It is generally understood that overflowing an add or a multiplication is usually a bad thing. This seems to imply that the solution is to detect and trap (quit the program or throw an exception) on such errors. But as we will see, the answer isn't that clear cut.
Typically when we work with integers, we prefer that the ordering of the operands doesn't matter. For example, if we see
a + b + c we'd prefer that
(a + b) + c is the same as
a + (b + c).
Unfortunately, if we trap for overflow this does not hold. Here is an example:
int a = INT_MAX; int b = 20; int c = -20; int d = a + b + c;
If we trap on overflow then
(a + b) + c would trap, but
a + (b + c) would not. Ooops.
In C the former is even undefined behaviour. Let's pick an
unsigned a = UINT_MAX; unsigned b = 20; unsigned c = 20; unsigned d = a + b - c;
Because overflow is wrapping in C, this is well defined and gives the expected result. In languages where even unsigned overflow is trapped, such as Swift, this will similarly trap or not trap depending on evaluation order. For unsigned we can also design an common overflow (sometimes called an underflow) by having a possible negative intermediate value:
unsigned a = 20; unsigned b = 0; unsigned c = 20; unsigned d = a + b - c;
In this case the overflow will happens if we evaluate
a + (b - c). Again this is not a problem in C, but will be a problem if the language traps the overflow.
So is trapping overflow bad? If they create subtle problems (in particularly in C where it's undefined behaviour), shouldn't we always wrap?
Again, the problem is not as simple as that. With trapping overflow we catch this exploit:
char *ptr = malloc(a * b); ... ptr[a * i + j + offset] = some_value;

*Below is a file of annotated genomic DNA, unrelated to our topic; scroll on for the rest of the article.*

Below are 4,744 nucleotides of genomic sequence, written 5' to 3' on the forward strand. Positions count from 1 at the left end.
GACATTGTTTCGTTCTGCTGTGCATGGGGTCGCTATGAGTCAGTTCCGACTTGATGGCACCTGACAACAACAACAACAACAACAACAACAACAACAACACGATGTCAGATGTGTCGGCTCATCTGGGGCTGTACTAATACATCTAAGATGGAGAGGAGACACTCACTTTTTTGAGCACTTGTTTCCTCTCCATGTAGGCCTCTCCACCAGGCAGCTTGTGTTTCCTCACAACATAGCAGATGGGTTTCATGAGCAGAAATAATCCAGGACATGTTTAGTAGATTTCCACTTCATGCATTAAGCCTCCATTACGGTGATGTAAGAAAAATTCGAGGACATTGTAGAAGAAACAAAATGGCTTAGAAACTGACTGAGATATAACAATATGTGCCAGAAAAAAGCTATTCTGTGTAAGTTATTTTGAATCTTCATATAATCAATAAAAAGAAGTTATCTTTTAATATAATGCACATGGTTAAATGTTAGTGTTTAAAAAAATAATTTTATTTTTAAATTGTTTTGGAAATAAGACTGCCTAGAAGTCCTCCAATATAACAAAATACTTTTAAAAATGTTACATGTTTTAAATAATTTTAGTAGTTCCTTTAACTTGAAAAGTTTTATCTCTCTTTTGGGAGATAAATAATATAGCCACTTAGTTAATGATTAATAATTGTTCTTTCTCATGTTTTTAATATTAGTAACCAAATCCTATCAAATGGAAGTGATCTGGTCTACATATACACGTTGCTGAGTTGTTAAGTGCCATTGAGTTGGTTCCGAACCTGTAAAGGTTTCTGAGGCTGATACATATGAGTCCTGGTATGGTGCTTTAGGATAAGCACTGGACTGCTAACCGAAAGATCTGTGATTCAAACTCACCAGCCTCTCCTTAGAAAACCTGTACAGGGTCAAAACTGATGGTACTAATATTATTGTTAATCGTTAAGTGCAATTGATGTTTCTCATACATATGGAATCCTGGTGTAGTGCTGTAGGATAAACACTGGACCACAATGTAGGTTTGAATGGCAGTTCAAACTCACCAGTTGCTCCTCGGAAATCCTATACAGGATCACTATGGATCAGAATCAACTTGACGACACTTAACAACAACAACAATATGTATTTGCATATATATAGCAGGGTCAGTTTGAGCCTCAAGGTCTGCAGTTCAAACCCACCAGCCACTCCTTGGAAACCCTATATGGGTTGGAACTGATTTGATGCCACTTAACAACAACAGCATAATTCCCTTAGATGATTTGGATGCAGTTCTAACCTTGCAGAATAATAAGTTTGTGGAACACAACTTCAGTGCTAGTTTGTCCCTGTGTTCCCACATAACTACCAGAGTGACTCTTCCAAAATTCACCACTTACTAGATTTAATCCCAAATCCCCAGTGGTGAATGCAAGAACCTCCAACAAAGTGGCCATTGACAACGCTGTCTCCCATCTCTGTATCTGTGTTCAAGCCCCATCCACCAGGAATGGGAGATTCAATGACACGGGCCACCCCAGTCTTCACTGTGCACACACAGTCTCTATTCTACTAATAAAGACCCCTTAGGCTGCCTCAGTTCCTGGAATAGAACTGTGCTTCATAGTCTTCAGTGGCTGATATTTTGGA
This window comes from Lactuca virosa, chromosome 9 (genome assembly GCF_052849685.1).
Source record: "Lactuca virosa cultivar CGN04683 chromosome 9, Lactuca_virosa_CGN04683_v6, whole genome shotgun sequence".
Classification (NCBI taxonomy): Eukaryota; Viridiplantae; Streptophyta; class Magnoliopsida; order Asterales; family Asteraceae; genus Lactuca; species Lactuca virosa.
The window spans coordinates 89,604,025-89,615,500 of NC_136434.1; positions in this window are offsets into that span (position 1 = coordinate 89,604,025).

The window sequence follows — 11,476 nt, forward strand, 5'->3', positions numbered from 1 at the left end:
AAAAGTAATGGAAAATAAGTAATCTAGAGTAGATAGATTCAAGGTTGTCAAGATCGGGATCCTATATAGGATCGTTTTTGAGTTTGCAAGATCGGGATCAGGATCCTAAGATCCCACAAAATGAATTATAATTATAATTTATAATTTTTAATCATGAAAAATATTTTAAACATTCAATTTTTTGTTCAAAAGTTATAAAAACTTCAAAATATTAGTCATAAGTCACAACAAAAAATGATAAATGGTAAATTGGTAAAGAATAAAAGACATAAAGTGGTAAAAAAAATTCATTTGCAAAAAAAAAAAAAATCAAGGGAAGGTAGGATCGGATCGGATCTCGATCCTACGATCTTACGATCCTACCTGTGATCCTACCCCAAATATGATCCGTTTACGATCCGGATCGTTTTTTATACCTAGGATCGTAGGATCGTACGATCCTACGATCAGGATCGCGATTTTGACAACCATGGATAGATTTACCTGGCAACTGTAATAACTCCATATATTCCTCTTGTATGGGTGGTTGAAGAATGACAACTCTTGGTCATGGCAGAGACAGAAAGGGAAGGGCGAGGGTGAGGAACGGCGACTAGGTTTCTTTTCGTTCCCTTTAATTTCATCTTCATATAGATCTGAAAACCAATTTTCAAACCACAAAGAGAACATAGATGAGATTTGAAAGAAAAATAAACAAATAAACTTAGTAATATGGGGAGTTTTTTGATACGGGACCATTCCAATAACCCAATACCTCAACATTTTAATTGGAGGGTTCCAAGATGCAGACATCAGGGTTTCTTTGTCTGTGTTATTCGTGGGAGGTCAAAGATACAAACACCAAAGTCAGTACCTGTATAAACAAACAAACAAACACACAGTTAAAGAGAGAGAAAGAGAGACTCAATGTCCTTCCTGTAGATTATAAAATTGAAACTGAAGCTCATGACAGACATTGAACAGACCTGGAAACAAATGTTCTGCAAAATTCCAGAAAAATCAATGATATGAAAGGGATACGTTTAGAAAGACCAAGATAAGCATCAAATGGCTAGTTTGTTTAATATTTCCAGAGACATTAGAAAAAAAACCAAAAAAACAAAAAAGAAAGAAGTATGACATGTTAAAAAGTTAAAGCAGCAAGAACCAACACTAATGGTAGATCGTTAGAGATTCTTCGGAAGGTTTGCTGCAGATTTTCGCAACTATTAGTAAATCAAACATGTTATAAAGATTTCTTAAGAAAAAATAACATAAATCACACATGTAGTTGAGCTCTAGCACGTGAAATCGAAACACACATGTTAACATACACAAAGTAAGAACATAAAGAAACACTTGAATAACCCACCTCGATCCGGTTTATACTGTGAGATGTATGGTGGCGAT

We can see here that if there is no trap on overflow, then we can pick
b so that the allocated size overflows into a small value, and then
some_value actually will be written out of bounds.
(This is from an actual exploited overflow in the wilds.)
Some people will point out that with proper bounds checking then the exploit cannot occur either. But that relies on proper bounds being known. It's probably possible to rewrite the code in the example to use slices (pointer + length) with bounds checking, but in general we can't rely on that to fix all the various overflows.
A quick question: "What should the type of an unsigned int added to a signed int be?"
For C the answer is "an unsigned int", in C# the answer is "a long".
The C answer seems bad, surely we want something signed to be safe? But there's a reason to this apparent madness:
unsigned a = INT_MAX + 10U; int b = -10; ... int d = a + b;
In the example above, is the result well defined? – Well, yes it is! All the operands are converted into unsigned and then wrapping addition is performed, followed by an implicit cast back to an integer value.
What had happened if C instead had did a cast on the unsigned to a signed integer? Well
INT_MAX + 10U results in a large negative number, we then subtract 10 from that value, which results in a value less than
INT_MIN, which in C is undefined behaviour due to the overflow.
Because signed ints have undefined behaviour for overflow, it's safer to cast to unsigned in C. Implicit conversion between signed and unsigned representations means that the code looks very simple and is mostly right, even though it does clever things.
So what about languages with trapping overflow?
The usual case is that such languages require explicit casts. Let's try that:
unsigned a = INT_MAX + 10U; int b = -10; ... int d = (int)a + b; // BOOM!
Ok, that didn't work. What about this:
unsigned a = INT_MAX + 10U; int b = -10; ... int d = (int)(a + (unsigned)b); // Also BOOM!